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Dispelling common ADHD myths and stereotypes
Around 1.5 million adults in the UK live with attention deficit hyperactivity disorder (ADHD). However, ADHD Action says only 120,000 are formally diagnosed. There are many ADHD myths and misconceptions that often prevent people from seeking help. They also influence the attitudes of others towards those with the condition.
What is ADHD?
People with ADHD can often seem restless, may have trouble focusing and may act on impulse. ADHD symptoms tend to be noticed at an early age, particularly when they start school. This means most formal diagnoses take place between the ages of 6 and 12 years.
However, despite the fact that the symptoms of ADHD usually improve with age, many adults who were diagnosed as children continue to experience problems. Some face additional problems, such as insomnia and anxiety
What are the common ADHD myths and stereotypes?
Dr Steven Mahan, clinical psychologist and operational lead at The Chelsea Psychology Clinic, says a very prevalent and damaging ADHD myth is that it isn't a 'real condition'.
"There are those who believe children with ADHD are just 'naughty' or misbehaving. They assume this is the result of 'bad parenting' rather than behaviours manifesting from a neurodevelopmental condition. None of this is true. ADHD is a very real neurodevelopmental condition that greatly affects the lives of children and adults who experience it," he says.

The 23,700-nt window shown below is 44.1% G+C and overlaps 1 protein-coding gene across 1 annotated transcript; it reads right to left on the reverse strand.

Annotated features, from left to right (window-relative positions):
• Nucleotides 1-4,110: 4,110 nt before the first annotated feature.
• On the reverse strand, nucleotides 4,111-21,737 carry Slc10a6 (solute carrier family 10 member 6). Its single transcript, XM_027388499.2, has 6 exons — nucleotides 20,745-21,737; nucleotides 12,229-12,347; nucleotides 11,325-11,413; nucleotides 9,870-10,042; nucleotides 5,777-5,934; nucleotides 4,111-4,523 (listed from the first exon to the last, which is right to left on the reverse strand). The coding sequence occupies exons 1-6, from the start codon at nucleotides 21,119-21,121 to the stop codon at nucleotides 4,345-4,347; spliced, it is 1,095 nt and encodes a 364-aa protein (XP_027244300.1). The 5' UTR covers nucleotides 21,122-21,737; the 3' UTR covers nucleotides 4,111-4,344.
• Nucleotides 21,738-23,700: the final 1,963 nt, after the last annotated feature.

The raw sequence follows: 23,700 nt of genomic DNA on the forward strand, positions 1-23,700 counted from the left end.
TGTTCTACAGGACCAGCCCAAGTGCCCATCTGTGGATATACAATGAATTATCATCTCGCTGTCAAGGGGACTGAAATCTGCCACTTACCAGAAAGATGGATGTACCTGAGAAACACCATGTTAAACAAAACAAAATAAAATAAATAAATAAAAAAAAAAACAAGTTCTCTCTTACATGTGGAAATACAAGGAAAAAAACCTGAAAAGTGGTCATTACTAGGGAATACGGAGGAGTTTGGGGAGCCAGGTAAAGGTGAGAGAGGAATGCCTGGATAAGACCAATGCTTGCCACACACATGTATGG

Other ADHD myths
Other common ADHD myths and stereotypes include:
ADHD myth #1: ADHD is overdiagnosed.
The symptoms of ADHD are very real. Suggesting that the condition is 'overdiagnosed' harms those who haven't been able to get a diagnosis. It would also be refuted by the parents of children who have ADHD.
ADHD myth #2: Only kids have ADHD.
There isn't an age limit on ADHD. Many adults also live with the condition, yet don't feel comfortable seeking a diagnosis. In adults, it often exists alongside other conditions, such as depression and bipolar disorder.
ADHD myth #3: People with ADHD just need to try harder.
While it's true people with ADHD struggle with concentration, they need support to manage their condition. It isn't a case of them needing to try 'harder' in the same ways as people without ADHD. The key is encouraging them to think differently, and find methods and practices that work specifically for them.
ADHD myth #4: ADHD is caused by lack of discipline as a child.
While ADHD can affect how children behave, it can be caused by a number of factors. It isn't as simple as having a 'bad parent'. Many factors - including problems during pregnancy, and genetics - can contribute to a diagnosis. While parenting isn't the reason that people have ADHD, it can be part of the solution by assisting a child through their diagnosis to make it more manageable. It's also important that, if you are a parent who has a child with ADHD, you don't blame yourself.
ADHD myth #5: Only boys have ADHD.
There's no question that boys are more likely to be diagnosed with ADHD than girls. However, girls are still as susceptible, but the symptoms may present themselves differently. Symptoms are often more pronounced in boys, yet more subtle in girls.